Crossing the Starlight Bridge



When her father abandons the family, Rayanne Sunnipas is forced to leave her home on Two Rivers Island, Maine, to live with her grandmother in a small apartment, where she must also struggle to reconcile her dual native American and white heritage.


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From Publishers Weekly

“Springbrook, where Gran lived, is like another country” to Rayanne Sunipass, who has grown up on the reservation on Two Rivers Island, Me. But when her father leaves her and her mother, they are obliged to move from the island to this “other country,” the mainland. Ray attends a new school, where other students tease her (” ‘My dad said you Indians are lazy’ “), and she misses her home, “the smell of stones” and “the rushing noise of moving water.” Through her affection for her pet rabbit, Hop, and her artwork–she loves the big box of crayons her father gave her before he left, the colors of which inspire chapter titles–Ray finds a vision of beauty in the present and hope for a return to the island. The Penobscot legends told to Ray by Gran, which help her remember her Native American origins, add authenticity and interest to this mild story. First-novelist Mead is so earnest about her protagonist’s feelings, however, that at times the story seems an overly fragile portrayal of characters who clearly demonstrate strength and resiliency in the midst of adversity. Ages 9-11.

The scrappy but likable girl is well supported by her competent, understanding mother and grandmother. A believable and compelling portrayal of a Native American family coexisting with white society while retaining its own traditions.
–Kirkus Reviews
From School Library Journal

Grade 3-5-Since shortly after her father’s departure from the family’s Maine island home on her ninth birthday, Rayanne and her mother have had to share her grandmother’s apartment on the mainland. Uprooted from her Penobscot community, her best friend, and her beloved pet rabbit, Ray must adapt to a new school and learn to accept her father’s absence, and, ultimately, his remarriage. The strengths of this story lie in the child’s situation, so similar to that of numerous young people in today’s world, and in the well-drawn characters of the girl and her grandmother-a strong, contemporary, optimistic woman whose warmth and encouragement are restorative. Chapter titles, each one a crayon color, serve as reminders of Ray’s artistic talent, which is evidenced in several episodes in the story. Although Mead has carefully placed a Wabanaki design at the end of each chapter, she only hints at the family’s cultural background, mainly by means of bedtime stories told by Ray’s Gram. The child’s acceptance of her father’s remarriage and sudden eagerness to pick up the pieces of her life end an otherwise good novel a bit too abruptly. –Susan Scheps, Shaker Heights Public Library, OH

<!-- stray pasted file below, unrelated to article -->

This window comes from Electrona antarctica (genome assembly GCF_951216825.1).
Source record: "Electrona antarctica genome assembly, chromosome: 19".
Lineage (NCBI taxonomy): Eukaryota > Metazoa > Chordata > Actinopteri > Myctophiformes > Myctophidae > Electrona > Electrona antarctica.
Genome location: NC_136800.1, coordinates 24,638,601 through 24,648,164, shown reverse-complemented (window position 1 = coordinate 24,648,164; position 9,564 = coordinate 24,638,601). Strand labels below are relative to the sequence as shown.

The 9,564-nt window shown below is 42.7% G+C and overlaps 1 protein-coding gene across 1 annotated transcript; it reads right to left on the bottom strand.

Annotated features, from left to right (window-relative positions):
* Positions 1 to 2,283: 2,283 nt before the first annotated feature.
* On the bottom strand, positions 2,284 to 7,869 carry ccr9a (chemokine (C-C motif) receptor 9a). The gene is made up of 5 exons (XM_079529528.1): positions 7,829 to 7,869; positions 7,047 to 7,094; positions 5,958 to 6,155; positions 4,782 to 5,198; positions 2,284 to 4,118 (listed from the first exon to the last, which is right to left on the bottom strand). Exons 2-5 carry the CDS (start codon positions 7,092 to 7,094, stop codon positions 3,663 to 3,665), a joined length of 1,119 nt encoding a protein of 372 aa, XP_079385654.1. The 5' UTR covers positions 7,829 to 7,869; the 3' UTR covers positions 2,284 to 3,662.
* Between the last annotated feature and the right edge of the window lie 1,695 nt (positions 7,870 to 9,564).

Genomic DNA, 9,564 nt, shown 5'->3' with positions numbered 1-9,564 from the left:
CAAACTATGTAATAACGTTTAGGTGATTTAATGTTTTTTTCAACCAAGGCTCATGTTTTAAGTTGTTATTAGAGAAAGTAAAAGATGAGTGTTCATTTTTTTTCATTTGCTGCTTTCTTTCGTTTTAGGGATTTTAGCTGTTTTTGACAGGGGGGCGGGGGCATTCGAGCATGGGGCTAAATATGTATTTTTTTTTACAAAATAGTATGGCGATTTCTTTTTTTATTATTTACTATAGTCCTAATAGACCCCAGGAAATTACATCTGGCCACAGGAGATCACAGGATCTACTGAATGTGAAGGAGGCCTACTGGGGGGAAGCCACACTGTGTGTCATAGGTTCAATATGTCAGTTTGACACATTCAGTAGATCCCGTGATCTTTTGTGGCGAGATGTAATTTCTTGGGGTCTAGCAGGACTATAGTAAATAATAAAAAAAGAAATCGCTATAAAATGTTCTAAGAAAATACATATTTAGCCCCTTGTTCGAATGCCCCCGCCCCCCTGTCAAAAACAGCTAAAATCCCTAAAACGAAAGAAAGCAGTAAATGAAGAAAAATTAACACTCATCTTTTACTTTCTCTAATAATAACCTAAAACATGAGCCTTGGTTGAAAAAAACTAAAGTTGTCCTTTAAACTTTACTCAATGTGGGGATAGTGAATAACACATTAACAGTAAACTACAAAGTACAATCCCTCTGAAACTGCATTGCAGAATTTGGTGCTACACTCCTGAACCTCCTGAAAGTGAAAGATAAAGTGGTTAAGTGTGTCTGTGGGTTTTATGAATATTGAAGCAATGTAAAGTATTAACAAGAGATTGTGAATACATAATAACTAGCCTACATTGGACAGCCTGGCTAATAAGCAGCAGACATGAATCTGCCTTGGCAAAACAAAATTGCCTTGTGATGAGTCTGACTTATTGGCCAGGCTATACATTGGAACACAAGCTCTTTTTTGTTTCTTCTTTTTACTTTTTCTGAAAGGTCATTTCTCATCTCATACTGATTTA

From Booklist

Gr. 3-5. Far from the stereotype of American Indians lost in the mists of history, this story about nine-year-old Rayanne Sunipass is rooted in the everyday world of contemporary Maine. When her father takes off to find himself, Rayanne and her mother are forced to leave their home on the island reservation and move in with Gram in a town on the mainland. Rayanne holds her pain tightly inside herself. She’s alone in the big new school, where she’s the only Penobscot student. Her mentor is her beloved Gram, who plays rummy, is learning chess, makes the best waffles, loves Chinese takeout–and also remembers the traditional stories that help keep Rayanne close to her heritage. Gram’s a bit too wise to be true, but she’s no solemn tribal elder. She knows you have to be able to “cross the bridge back and forth,” and she shows in her daily life that you can “make new ways from the old.” Some of the minor characters aren’t well developed, but Rayanne is a compelling adventurer, just like King Arthur’s knights in the library book Rayanne is reading, just like the hero in Gram’s stories. The precise, beautiful writing reveals Rayanne’s love of the natural world. She misses the physical things of her reservation home: the smell of the river, the rushing noise of moving water, the loon’s hooting cry “cool and echoing and odd,” which lets her know that something wild is always there. Her Penobscot identity connects her with the people around her and with the universe. An author’s note explains that the small, ink double-curve designs that appear at the end of each chapter are an integral part of Penobscot culture. –Hazel Rochman

Each of my books about kids in other countries–Iran, the Balkans, Sudan–was created when I got to know kids from other cultures who finally had been resettled in my town of Portland, Maine. They are now American kids, my neighbors and yours, who came from poverty and war.

Read about other parts of the world and take a journey there through the eyes of other kids your age. Travel by stories!